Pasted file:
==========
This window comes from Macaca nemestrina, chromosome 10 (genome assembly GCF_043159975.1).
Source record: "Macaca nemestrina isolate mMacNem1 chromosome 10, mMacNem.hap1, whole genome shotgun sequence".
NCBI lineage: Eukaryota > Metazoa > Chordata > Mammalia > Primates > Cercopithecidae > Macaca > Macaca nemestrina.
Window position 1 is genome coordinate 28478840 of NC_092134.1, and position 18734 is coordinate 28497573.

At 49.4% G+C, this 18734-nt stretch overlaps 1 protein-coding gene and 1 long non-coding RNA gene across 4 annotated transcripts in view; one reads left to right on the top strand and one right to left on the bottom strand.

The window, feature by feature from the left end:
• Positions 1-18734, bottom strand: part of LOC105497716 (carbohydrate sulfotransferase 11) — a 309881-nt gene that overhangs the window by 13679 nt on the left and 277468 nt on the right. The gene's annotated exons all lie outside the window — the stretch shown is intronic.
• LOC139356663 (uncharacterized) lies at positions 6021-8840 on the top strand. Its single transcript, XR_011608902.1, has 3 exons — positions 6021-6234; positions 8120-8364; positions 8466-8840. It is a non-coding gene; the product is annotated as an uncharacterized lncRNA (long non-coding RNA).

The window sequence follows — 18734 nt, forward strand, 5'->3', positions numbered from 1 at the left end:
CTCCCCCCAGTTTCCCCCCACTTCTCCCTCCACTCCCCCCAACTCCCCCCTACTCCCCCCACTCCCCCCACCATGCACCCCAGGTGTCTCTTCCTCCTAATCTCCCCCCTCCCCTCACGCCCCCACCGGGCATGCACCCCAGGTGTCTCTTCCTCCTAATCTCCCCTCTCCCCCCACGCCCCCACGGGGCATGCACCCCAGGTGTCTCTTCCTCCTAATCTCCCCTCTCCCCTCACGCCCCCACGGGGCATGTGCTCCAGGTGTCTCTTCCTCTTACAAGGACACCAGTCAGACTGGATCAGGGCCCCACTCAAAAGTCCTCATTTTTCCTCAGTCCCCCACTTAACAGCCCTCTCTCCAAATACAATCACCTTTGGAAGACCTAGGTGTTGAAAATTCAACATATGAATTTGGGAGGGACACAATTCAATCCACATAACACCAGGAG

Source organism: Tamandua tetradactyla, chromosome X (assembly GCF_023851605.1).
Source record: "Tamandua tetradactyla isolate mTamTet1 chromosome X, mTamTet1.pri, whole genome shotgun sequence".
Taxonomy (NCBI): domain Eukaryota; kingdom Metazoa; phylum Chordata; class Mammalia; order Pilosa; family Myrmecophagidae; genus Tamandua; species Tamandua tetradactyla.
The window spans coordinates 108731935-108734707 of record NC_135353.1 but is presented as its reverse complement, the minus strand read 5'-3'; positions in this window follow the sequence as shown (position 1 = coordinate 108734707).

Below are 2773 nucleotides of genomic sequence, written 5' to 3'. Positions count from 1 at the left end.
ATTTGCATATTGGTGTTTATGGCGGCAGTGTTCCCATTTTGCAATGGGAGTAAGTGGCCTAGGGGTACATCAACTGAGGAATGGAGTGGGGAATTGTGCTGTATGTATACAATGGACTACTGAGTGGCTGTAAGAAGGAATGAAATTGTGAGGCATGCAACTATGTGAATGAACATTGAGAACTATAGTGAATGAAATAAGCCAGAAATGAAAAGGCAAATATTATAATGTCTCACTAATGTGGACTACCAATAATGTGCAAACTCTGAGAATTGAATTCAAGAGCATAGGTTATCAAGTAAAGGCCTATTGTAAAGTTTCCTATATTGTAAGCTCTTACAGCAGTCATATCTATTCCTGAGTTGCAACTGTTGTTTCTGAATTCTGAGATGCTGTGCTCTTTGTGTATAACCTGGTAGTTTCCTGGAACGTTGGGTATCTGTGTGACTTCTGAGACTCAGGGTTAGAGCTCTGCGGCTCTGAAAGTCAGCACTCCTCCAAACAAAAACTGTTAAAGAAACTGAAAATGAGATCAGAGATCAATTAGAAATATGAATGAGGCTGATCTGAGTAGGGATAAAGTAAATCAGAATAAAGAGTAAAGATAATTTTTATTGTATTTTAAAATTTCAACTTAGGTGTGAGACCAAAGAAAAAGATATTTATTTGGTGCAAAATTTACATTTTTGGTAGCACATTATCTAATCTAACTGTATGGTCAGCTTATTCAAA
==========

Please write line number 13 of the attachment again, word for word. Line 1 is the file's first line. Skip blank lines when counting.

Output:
Taxonomy (NCBI): domain Eukaryota; kingdom Metazoa; phylum Chordata; class Mammalia; order Pilosa; family Myrmecophagidae; genus Tamandua; species Tamandua tetradactyla.